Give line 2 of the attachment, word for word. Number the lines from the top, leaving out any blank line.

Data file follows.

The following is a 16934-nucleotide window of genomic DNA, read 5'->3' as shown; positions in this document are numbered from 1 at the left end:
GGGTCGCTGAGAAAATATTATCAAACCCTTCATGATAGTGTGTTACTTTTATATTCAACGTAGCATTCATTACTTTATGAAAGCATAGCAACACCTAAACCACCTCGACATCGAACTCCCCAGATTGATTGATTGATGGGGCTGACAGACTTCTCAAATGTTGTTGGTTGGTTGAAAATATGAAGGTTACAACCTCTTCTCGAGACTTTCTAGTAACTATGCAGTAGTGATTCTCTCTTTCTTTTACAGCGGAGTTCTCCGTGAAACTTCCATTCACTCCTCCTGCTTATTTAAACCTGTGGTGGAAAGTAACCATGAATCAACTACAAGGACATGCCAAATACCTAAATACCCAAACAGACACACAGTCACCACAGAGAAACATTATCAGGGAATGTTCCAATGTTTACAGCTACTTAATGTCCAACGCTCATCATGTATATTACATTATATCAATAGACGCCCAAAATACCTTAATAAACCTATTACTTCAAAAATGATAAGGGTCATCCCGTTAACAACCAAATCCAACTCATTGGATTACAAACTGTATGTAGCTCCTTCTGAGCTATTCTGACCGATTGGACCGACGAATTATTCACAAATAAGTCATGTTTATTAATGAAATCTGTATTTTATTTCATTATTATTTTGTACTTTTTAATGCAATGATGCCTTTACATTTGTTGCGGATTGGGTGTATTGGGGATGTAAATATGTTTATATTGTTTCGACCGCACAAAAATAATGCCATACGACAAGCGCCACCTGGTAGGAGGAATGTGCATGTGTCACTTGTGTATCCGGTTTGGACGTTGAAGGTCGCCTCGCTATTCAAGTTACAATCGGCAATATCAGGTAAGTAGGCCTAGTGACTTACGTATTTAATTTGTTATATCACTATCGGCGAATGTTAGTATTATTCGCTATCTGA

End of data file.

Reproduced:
GGGTCGCTGAGAAAATATTATCAAACCCTTCATGATAGTGTGTTACTTTTATATTCAACGTAGCATTCATTACTTTATGAAAGCATAGCAACACCTAAACCACCTCGACATCGAACTCCCCAGATTGATTGATTGATGGGGCTGACAGACTTCTCAAATGTTGTTGGTTGGTTGAAAATATGAAGGTTACAACCTCTTCTCGAGACTTTCTAGTAACTATGCAGTAGTGATTCTCTCTTTCTTTTACAGCGGAGTTCTCCGTGAAACTTCCATTCACTCCTCCTGCTTATTTAAACCTGTGGTGGAAAGTAACCATGAATCAACTACAAGGACATGCCAAATACCTAAATACCCAAACAGACACACAGTCACCACAGAGAAACATTATCAGGGAATGTTCCAATGTTTACAGCTACTTAATGTCCAACGCTCATCATGTATATTACATTATATCAATAGACGCCCAAAATACCTTAATAAACCTATTACTTCAAAAATGATAAGGGTCATCCCGTTAACAACCAAATCCAACTCATTGGATTACAAACTGTATGTAGCTCCTTCTGAGCTATTCTGACCGATTGGACCGACGAATTATTCACAAATAAGTCATGTTTATTAATGAAATCTGTATTTTATTTCATTATTATTTTGTACTTTTTAATGCAATGATGCCTTTACATTTGTTGCGGATTGGGTGTATTGGGGATGTAAATATGTTTATATTGTTTCGACCGCACAAAAATAATGCCATACGACAAGCGCCACCTGGTAGGAGGAATGTGCATGTGTCACTTGTGTATCCGGTTTGGACGTTGAAGGTCGCCTCGCTATTCAAGTTACAATCGGCAATATCAGGTAAGTAGGCCTAGTGACTTACGTATTTAATTTGTTATATCACTATCGGCGAATGTTAGTATTATTCGCTATCTGA